Since the first accusations of antisemitism in the Labour party to this week’s party internecine wars British poiitics has been vituperative, vengeful and solipsistic. Dropping into this dangerous storm, Chakrabarti’s report is a halcyon of calm suggestion about mutual courtesy. Keith Kahn-Harris has some quibbles – he wishes she would have teased some clarity into the definitions of Zionism and antisemitsm. Can Labour party members follow her lead in listening and responding civilly to each other?
Ray Filar grew up in a Zionist household imbibing all the arguments about Jews’ need for security. Then he discovered the reality of life for those Palestinian threats and saw Zionism as an obsession with ethnic purity.
‘Zionist’ is short-hand for many things. Different groups use the same word, with different meanings and moral positions. This much in Prof. Herman’s article is uncontentious. Ironically, the same could be said of her use of the term ‘the Left’ and ‘left-wing’ scholars’.
Since the 2009 Operation Cast Lead, Israel’s violent treatment of Palestinians has been a major left-wing cause. But that left wing must act to help Palestinians. If instead that morphs into attacks on ‘Zionism’ then, says Robert Cohen, the left is on unstable ground. (We apologise for the belated posting of this clear and succinct article.)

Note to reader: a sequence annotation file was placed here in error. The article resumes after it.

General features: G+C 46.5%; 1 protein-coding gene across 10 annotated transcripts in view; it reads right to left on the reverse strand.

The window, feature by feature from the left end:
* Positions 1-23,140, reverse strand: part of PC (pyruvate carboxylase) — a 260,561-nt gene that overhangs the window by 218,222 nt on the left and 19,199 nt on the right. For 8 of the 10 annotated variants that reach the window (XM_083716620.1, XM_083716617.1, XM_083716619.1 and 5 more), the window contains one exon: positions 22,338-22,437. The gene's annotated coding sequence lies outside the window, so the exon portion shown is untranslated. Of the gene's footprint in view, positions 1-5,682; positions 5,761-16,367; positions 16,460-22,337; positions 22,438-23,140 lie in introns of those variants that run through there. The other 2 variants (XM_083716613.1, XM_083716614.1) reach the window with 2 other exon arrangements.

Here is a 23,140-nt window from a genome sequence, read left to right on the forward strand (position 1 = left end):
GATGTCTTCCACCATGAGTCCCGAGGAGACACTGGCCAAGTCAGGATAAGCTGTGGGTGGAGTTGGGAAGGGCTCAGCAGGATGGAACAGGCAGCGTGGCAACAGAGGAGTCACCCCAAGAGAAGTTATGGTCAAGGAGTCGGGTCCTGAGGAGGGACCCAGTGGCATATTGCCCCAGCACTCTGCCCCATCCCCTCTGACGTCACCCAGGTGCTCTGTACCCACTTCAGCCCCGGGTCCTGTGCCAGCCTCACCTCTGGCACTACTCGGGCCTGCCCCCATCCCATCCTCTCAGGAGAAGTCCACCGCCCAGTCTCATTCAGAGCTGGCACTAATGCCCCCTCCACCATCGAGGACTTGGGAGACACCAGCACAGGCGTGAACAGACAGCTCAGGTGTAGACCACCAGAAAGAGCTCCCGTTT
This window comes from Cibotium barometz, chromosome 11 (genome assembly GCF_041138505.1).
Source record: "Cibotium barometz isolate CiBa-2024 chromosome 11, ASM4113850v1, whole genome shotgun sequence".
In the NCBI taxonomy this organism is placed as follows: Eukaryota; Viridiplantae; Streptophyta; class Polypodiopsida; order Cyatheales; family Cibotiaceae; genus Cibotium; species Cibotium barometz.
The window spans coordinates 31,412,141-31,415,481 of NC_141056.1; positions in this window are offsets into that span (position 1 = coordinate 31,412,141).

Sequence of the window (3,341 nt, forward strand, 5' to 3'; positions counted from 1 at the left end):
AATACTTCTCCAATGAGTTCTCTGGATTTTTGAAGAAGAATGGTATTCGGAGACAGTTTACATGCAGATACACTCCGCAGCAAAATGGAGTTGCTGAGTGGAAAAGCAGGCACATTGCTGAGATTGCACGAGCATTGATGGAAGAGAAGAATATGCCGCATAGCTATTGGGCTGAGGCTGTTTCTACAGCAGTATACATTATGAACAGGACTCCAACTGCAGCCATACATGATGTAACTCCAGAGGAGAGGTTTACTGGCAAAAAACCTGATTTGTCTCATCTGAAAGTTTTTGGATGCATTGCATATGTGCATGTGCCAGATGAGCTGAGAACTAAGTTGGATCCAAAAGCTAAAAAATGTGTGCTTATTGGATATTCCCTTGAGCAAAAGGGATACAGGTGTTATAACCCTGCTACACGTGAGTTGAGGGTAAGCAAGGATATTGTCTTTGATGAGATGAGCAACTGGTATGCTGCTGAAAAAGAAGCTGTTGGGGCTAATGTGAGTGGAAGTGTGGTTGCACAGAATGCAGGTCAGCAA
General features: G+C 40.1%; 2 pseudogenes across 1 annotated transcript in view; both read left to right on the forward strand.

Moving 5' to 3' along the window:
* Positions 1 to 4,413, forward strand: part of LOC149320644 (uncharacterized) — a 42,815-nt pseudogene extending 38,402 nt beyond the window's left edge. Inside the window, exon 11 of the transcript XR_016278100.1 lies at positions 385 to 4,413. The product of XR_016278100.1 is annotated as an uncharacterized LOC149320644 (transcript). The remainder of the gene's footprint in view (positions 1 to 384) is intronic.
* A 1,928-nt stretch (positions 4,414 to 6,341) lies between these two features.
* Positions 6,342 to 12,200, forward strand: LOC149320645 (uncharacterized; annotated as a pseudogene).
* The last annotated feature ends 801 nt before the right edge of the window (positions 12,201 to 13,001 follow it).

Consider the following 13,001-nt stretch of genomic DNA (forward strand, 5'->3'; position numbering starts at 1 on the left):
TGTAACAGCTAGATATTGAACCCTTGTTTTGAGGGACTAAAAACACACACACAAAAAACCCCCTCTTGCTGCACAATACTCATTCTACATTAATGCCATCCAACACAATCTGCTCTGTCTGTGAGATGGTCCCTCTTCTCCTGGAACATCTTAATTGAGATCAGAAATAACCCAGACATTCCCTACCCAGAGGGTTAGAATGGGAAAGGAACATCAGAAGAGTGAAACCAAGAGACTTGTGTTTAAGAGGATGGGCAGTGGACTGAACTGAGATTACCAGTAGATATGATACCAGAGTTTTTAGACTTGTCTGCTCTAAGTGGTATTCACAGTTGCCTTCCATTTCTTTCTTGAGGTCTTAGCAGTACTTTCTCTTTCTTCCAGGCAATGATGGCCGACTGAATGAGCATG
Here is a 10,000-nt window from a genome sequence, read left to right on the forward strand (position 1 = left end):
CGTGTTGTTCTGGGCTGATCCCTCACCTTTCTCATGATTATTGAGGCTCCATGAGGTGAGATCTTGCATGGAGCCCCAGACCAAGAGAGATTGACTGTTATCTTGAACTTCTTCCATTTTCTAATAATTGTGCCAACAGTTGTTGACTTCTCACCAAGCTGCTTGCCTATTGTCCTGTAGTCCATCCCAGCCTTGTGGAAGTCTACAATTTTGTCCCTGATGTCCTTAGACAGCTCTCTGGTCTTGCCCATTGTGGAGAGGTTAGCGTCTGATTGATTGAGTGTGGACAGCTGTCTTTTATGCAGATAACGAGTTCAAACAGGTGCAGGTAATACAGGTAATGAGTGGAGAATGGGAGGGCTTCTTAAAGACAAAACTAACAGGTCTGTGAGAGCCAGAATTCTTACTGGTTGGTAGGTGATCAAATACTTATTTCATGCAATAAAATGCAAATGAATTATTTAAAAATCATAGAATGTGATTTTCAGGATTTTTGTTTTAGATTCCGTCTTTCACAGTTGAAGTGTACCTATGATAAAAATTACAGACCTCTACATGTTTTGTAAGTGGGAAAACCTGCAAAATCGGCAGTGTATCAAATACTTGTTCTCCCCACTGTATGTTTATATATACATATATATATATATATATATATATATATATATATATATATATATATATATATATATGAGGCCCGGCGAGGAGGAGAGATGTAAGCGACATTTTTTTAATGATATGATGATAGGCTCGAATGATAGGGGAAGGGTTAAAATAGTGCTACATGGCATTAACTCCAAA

Ramzy Baroud, syndicated Palestinian journalist, founder of Palestine Chronicle and vocal critic of Jew-hatred chooses the row over Corbyn and antisemitism as the subject of his latest column. He looks at the uses and abuses of antisemitism and, in particular how the secular idea of Zionism was kidnapped and incorporated into Jewish religiosity.
The NUS choice of a black, Muslim woman president has had the rightwing press scurrying to find bits in her past to discredit her. Saying that media is ‘Zionist-led’ is something she should have checked out – and not said. Hannah Weisfeld sticks the boot in in one of the 3 articles plus some notes on Zionism to help you decide.
A lot of people will give a sigh of irritation at another posting about Israeli Gilad Atzmon. He’s not interesting, he seems intellectually childish, (there is no generic Jew) and he has a fervour for attention. And it’s very sad. In his favour he’s an admired sax player. But his repudiation of [his and others’] Jewishness seems like his problem, not a useful political argument. Real News has a go.